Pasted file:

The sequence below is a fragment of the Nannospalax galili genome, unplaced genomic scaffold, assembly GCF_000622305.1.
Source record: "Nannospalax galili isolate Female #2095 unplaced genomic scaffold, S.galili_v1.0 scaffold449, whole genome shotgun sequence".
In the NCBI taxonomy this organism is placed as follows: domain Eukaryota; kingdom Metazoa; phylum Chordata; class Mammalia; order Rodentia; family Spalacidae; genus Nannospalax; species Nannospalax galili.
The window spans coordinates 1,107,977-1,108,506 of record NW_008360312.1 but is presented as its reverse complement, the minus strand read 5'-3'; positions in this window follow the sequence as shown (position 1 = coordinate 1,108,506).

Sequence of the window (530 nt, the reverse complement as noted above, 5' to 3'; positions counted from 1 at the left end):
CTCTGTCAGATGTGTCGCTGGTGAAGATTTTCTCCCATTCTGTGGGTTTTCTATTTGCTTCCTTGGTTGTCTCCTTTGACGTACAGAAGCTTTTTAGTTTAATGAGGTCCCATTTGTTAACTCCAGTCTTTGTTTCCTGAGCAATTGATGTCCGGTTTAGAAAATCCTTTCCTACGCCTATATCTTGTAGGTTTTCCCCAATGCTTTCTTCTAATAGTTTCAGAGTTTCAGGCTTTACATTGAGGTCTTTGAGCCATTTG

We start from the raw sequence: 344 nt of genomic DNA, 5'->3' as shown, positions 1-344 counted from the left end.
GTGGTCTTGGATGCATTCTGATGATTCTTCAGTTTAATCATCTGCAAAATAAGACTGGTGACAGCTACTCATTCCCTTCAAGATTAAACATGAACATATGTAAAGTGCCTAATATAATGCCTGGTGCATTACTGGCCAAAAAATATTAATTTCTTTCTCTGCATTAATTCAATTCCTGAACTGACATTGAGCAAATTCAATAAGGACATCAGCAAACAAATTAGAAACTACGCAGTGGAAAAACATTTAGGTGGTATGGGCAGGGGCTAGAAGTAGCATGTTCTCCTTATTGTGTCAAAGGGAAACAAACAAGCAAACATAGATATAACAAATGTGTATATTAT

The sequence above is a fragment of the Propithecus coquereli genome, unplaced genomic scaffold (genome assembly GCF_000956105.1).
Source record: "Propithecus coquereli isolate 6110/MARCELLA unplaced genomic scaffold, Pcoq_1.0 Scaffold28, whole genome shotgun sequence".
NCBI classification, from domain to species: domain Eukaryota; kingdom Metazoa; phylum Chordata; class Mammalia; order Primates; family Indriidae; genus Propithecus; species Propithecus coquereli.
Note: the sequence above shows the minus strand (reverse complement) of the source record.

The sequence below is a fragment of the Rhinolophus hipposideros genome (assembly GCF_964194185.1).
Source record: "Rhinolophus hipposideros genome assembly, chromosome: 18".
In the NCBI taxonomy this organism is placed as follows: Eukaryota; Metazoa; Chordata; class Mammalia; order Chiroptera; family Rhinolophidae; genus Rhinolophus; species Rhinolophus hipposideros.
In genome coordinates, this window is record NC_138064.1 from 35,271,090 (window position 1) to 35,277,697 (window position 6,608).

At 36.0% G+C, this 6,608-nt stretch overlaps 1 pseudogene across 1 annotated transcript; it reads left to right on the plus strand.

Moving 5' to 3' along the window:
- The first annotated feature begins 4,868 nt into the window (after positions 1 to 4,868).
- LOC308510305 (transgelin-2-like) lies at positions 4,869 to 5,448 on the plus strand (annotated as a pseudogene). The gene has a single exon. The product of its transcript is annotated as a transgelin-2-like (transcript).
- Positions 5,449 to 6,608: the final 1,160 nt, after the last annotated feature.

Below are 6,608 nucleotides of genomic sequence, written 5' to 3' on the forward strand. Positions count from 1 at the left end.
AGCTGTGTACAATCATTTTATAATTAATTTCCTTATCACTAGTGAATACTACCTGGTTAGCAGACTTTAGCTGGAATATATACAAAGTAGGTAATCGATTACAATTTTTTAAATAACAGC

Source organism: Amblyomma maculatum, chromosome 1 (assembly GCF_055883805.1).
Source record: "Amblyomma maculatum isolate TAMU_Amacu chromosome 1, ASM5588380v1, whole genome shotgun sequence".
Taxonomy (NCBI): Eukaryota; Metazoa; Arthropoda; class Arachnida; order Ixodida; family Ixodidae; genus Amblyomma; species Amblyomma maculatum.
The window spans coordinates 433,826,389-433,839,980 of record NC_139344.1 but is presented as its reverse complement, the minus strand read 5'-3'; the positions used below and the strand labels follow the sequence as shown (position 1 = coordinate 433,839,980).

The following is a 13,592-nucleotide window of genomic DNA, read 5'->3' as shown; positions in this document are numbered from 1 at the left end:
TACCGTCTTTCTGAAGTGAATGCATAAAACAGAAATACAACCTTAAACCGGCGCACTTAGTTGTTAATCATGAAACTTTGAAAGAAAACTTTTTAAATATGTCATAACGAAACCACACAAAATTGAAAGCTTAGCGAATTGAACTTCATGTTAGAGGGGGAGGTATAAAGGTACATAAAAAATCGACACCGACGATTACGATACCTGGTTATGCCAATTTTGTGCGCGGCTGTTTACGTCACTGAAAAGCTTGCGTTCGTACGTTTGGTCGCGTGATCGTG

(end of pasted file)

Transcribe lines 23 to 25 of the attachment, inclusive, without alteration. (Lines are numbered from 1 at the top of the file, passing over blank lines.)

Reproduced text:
AGCTGTGTACAATCATTTTATAATTAATTTCCTTATCACTAGTGAATACTACCTGGTTAGCAGACTTTAGCTGGAATATATACAAAGTAGGTAATCGATTACAATTTTTTAAATAACAGC

Source organism: Amblyomma maculatum, chromosome 1 (assembly GCF_055883805.1).
Source record: "Amblyomma maculatum isolate TAMU_Amacu chromosome 1, ASM5588380v1, whole genome shotgun sequence".